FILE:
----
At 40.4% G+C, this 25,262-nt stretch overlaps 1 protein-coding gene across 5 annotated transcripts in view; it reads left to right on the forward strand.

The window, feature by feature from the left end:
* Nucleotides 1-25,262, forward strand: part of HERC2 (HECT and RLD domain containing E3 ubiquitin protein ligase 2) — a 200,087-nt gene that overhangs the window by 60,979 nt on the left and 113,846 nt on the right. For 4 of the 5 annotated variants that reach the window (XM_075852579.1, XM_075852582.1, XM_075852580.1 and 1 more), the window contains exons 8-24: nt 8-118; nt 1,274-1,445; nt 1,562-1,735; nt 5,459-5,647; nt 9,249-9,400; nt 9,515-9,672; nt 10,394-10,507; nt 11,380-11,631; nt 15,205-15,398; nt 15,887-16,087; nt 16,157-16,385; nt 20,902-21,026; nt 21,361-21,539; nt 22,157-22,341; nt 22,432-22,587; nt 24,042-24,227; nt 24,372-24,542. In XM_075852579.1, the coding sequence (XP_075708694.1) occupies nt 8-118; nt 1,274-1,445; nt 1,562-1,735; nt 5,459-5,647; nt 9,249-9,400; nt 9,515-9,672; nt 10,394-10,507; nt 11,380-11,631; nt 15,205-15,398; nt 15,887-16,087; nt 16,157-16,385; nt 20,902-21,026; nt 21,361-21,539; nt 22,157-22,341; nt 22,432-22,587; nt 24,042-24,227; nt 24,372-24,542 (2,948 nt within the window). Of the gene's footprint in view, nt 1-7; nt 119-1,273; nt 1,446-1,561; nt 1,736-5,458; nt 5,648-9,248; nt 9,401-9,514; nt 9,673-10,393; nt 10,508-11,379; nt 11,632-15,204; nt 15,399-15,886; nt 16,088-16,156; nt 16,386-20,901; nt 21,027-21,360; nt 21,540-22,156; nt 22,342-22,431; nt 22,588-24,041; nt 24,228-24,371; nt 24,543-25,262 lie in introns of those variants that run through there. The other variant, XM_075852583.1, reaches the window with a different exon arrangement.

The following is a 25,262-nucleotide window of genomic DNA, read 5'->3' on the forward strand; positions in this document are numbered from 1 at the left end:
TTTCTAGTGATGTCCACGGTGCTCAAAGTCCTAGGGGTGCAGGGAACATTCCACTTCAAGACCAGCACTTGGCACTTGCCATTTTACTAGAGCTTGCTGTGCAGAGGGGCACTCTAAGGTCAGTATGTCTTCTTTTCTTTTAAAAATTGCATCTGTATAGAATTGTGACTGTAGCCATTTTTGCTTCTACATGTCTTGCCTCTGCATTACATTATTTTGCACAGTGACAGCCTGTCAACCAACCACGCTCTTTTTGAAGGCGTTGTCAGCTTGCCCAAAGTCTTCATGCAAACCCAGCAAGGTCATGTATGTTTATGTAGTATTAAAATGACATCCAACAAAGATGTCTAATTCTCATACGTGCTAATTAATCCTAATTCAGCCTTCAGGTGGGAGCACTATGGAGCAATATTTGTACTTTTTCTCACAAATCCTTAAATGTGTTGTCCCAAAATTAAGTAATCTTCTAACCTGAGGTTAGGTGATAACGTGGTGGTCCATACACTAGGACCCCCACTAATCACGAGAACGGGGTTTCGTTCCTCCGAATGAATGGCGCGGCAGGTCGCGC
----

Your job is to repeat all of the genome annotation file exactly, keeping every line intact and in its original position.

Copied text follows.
At 40.4% G+C, this 25,262-nt stretch overlaps 1 protein-coding gene across 5 annotated transcripts in view; it reads left to right on the forward strand.

The window, feature by feature from the left end:
* Nucleotides 1-25,262, forward strand: part of HERC2 (HECT and RLD domain containing E3 ubiquitin protein ligase 2) — a 200,087-nt gene that overhangs the window by 60,979 nt on the left and 113,846 nt on the right. For 4 of the 5 annotated variants that reach the window (XM_075852579.1, XM_075852582.1, XM_075852580.1 and 1 more), the window contains exons 8-24: nt 8-118; nt 1,274-1,445; nt 1,562-1,735; nt 5,459-5,647; nt 9,249-9,400; nt 9,515-9,672; nt 10,394-10,507; nt 11,380-11,631; nt 15,205-15,398; nt 15,887-16,087; nt 16,157-16,385; nt 20,902-21,026; nt 21,361-21,539; nt 22,157-22,341; nt 22,432-22,587; nt 24,042-24,227; nt 24,372-24,542. In XM_075852579.1, the coding sequence (XP_075708694.1) occupies nt 8-118; nt 1,274-1,445; nt 1,562-1,735; nt 5,459-5,647; nt 9,249-9,400; nt 9,515-9,672; nt 10,394-10,507; nt 11,380-11,631; nt 15,205-15,398; nt 15,887-16,087; nt 16,157-16,385; nt 20,902-21,026; nt 21,361-21,539; nt 22,157-22,341; nt 22,432-22,587; nt 24,042-24,227; nt 24,372-24,542 (2,948 nt within the window). Of the gene's footprint in view, nt 1-7; nt 119-1,273; nt 1,446-1,561; nt 1,736-5,458; nt 5,648-9,248; nt 9,401-9,514; nt 9,673-10,393; nt 10,508-11,379; nt 11,632-15,204; nt 15,399-15,886; nt 16,088-16,156; nt 16,386-20,901; nt 21,027-21,360; nt 21,540-22,156; nt 22,342-22,431; nt 22,588-24,041; nt 24,228-24,371; nt 24,543-25,262 lie in introns of those variants that run through there. The other variant, XM_075852583.1, reaches the window with a different exon arrangement.

The following is a 25,262-nucleotide window of genomic DNA, read 5'->3' on the forward strand; positions in this document are numbered from 1 at the left end:
TTTCTAGTGATGTCCACGGTGCTCAAAGTCCTAGGGGTGCAGGGAACATTCCACTTCAAGACCAGCACTTGGCACTTGCCATTTTACTAGAGCTTGCTGTGCAGAGGGGCACTCTAAGGTCAGTATGTCTTCTTTTCTTTTAAAAATTGCATCTGTATAGAATTGTGACTGTAGCCATTTTTGCTTCTACATGTCTTGCCTCTGCATTACATTATTTTGCACAGTGACAGCCTGTCAACCAACCACGCTCTTTTTGAAGGCGTTGTCAGCTTGCCCAAAGTCTTCATGCAAACCCAGCAAGGTCATGTATGTTTATGTAGTATTAAAATGACATCCAACAAAGATGTCTAATTCTCATACGTGCTAATTAATCCTAATTCAGCCTTCAGGTGGGAGCACTATGGAGCAATATTTGTACTTTTTCTCACAAATCCTTAAATGTGTTGTCCCAAAATTAAGTAATCTTCTAACCTGAGGTTAGGTGATAACGTGGTGGTCCATACACTAGGACCCCCACTAATCACGAGAACGGGGTTTCGTTCCTCCGAATGAATGGCGCGGCAGGTCGCGC